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Is Western Culture Superior?




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#11 Asmo

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Posted October 16 2015 - 07:24 AM

I would make a distinction between the questions what is the best place to live and which culture is superior.

 

But at first instance I would say no. The only way I can perceive a culture as superior than other cultures is by going by preferences/subjectivity. But even then I don't see the use of hanging a superiority label on it... :P If I go by preferences and what I am intrigued by and interested in I have to say that contrary to most people these days Japanese culture is on the low end on my list. Does this mean they are the most inferior? I really don't see how.


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#12 Mountain Valley Wolf

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Posted October 16 2015 - 08:51 AM

In my own experience/research/critique I have concluded that Western Culture has become the global culture---and that today it is largely exported American Culture (as opposed to early on when it was clearly European culture that defined exported Western cultural values).

 

 

 

This does not mean that Japan is becoming American, for example, rather it means that Japan is becoming its interpretation of American values, or more correctly----assimilating its version of American values within its own industrialized cultural context.

 

 

 

But this does not mean that American or Western culture is superior. For one thing, when you use the term culture, you are using a very broad concept. What is superior? Music? Art? Our zeitgeist and World view? Western social structure? The Western cultural programming that is used to keep the masses in check?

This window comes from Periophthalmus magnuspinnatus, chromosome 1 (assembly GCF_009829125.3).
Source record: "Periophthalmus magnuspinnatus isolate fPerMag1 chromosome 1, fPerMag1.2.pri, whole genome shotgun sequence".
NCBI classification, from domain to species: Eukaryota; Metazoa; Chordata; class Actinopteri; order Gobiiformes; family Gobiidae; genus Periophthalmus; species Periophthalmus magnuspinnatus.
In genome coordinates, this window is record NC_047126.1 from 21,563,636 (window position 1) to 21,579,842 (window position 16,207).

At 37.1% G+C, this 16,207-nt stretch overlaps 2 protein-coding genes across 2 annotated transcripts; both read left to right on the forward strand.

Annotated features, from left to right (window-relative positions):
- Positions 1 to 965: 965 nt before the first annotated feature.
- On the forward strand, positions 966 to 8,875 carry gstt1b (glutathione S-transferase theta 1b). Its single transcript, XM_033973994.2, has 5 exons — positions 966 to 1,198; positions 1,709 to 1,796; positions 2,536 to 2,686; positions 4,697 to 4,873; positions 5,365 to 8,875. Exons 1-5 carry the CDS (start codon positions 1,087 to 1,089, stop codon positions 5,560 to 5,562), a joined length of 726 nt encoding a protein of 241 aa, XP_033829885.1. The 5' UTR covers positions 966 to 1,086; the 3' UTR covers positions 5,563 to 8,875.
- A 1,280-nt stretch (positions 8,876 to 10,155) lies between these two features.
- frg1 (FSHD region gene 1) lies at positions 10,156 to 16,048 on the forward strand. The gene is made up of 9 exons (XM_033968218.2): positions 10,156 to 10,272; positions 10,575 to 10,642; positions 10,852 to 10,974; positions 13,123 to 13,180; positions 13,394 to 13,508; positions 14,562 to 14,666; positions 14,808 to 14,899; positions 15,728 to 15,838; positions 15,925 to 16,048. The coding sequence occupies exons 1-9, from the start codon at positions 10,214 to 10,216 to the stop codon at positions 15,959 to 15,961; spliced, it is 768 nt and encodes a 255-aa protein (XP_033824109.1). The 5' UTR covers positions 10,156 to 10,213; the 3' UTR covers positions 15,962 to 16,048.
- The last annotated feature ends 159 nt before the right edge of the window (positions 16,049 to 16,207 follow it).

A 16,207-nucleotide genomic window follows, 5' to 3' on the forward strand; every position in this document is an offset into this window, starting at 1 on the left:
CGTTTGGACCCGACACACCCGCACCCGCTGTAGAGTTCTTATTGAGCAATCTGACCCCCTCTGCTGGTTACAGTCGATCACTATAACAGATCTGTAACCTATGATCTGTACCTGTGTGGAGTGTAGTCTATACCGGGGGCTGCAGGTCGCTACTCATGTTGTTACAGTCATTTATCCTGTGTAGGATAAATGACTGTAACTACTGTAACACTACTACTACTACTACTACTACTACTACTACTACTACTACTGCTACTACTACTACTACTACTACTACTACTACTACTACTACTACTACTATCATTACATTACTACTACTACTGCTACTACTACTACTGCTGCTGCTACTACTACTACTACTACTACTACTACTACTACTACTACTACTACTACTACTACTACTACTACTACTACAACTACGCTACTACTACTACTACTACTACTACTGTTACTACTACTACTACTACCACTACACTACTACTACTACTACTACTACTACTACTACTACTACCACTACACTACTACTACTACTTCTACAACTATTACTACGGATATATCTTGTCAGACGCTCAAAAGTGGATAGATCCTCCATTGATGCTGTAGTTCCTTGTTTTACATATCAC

Since the OP was written in a general catch-all tone, let me speak in general terms----we are exporting our faults as much as we are exporting positive values within our culture. And Western culture is today a culture of nihilism. We no longer have truth, authenticity, meaning and a sense of universal value. We have no true unifying truth (or as Post-Modern theorists say, unifying myth---I prefer 'truth' because a unifying truth/myth is the truth of the culture it gives strength and unification to). A culture cannot survive too long without a unifying truth. We do, however, have a fabricated shallow, and inauthentic unifying truth----consumerism. But the values, and satisfaction consumerism provides is shallow, and temporary.  

 

 

 

In addition, as American culture is exported as Modern Global culture, American culture is assimilating diverse global cultural values. For example, well into the 1960's and even the 70's, the church was still a largely unifying cultural value. It was as recent as the 1950's that we placed, 'In God We Trust,' on our currency----and this was for a unifying purpose---a defining act to separate us from the perceived evils of communism. Eastern philosophy and other spiritual traditions had never appeared so strongly in Western culture as it started to with the youth in the 1960's. But the Hari Krishnas, ashrams, Buddhists, Taoists, and even the cults were still largely a cultural aberration----in many ways, not much more than a passing pop cultural trend (as Eastern philosophy has often been even in past centuries). But today, it isn't very hard to find someone who considers him/herself as a Buddhist. And today the church is nothing more than just another of many such elements that competes to try to define existence for us.

 

 

But the modern nihilism is also a breakdown of traditional values that have guided civilization since its early planter cultural roots. We are seeing a breakdown in dualism, group ethic, and male dominance (the latter being from our later planter cultural roots). Truth and meaning is relative today, just as it is growing in divergence, but both of these dynamics---relativism and divergence---represent a breakdown.

 

 

 

I will continue with this later...


Edited by Mountain Valley Wolf, October 16 2015 - 11:57 AM.

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#13 Mountain Valley Wolf

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Posted October 16 2015 - 01:53 PM

(To continue with my last post:  )